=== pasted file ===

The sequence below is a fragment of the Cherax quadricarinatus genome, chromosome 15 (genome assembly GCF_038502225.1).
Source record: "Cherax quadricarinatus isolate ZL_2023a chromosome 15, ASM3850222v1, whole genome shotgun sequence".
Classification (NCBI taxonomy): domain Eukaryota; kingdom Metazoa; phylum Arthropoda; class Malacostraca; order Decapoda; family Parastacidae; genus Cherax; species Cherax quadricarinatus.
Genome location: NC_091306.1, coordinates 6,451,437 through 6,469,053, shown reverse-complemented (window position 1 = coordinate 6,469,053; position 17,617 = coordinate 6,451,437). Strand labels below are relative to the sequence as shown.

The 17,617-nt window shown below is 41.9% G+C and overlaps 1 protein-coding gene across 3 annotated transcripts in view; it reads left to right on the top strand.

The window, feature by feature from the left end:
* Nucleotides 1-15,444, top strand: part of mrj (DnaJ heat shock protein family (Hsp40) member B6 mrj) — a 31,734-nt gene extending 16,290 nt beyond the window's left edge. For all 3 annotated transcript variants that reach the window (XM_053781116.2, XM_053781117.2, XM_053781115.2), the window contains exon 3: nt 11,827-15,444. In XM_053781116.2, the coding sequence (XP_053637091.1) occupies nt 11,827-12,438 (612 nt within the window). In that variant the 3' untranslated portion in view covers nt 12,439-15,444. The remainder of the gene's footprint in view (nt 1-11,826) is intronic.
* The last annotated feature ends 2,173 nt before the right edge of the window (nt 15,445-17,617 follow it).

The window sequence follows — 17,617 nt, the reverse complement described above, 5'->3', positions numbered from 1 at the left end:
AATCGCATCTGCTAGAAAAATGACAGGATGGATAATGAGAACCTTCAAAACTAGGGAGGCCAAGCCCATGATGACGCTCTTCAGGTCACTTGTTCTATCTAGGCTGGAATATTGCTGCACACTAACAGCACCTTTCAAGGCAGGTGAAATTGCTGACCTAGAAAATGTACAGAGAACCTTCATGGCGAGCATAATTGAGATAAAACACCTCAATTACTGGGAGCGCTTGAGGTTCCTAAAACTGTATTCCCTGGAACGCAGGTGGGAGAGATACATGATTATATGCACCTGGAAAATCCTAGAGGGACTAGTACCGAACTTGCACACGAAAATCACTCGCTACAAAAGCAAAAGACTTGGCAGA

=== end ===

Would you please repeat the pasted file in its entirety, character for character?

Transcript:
The sequence below is a fragment of the Cherax quadricarinatus genome, chromosome 15 (genome assembly GCF_038502225.1).
Source record: "Cherax quadricarinatus isolate ZL_2023a chromosome 15, ASM3850222v1, whole genome shotgun sequence".
Classification (NCBI taxonomy): domain Eukaryota; kingdom Metazoa; phylum Arthropoda; class Malacostraca; order Decapoda; family Parastacidae; genus Cherax; species Cherax quadricarinatus.
Genome location: NC_091306.1, coordinates 6,451,437 through 6,469,053, shown reverse-complemented (window position 1 = coordinate 6,469,053; position 17,617 = coordinate 6,451,437). Strand labels below are relative to the sequence as shown.

The 17,617-nt window shown below is 41.9% G+C and overlaps 1 protein-coding gene across 3 annotated transcripts in view; it reads left to right on the top strand.

The window, feature by feature from the left end:
* Nucleotides 1-15,444, top strand: part of mrj (DnaJ heat shock protein family (Hsp40) member B6 mrj) — a 31,734-nt gene extending 16,290 nt beyond the window's left edge. For all 3 annotated transcript variants that reach the window (XM_053781116.2, XM_053781117.2, XM_053781115.2), the window contains exon 3: nt 11,827-15,444. In XM_053781116.2, the coding sequence (XP_053637091.1) occupies nt 11,827-12,438 (612 nt within the window). In that variant the 3' untranslated portion in view covers nt 12,439-15,444. The remainder of the gene's footprint in view (nt 1-11,826) is intronic.
* The last annotated feature ends 2,173 nt before the right edge of the window (nt 15,445-17,617 follow it).

The window sequence follows — 17,617 nt, the reverse complement described above, 5'->3', positions numbered from 1 at the left end:
AATCGCATCTGCTAGAAAAATGACAGGATGGATAATGAGAACCTTCAAAACTAGGGAGGCCAAGCCCATGATGACGCTCTTCAGGTCACTTGTTCTATCTAGGCTGGAATATTGCTGCACACTAACAGCACCTTTCAAGGCAGGTGAAATTGCTGACCTAGAAAATGTACAGAGAACCTTCATGGCGAGCATAATTGAGATAAAACACCTCAATTACTGGGAGCGCTTGAGGTTCCTAAAACTGTATTCCCTGGAACGCAGGTGGGAGAGATACATGATTATATGCACCTGGAAAATCCTAGAGGGACTAGTACCGAACTTGCACACGAAAATCACTCGCTACAAAAGCAAAAGACTTGGCAGA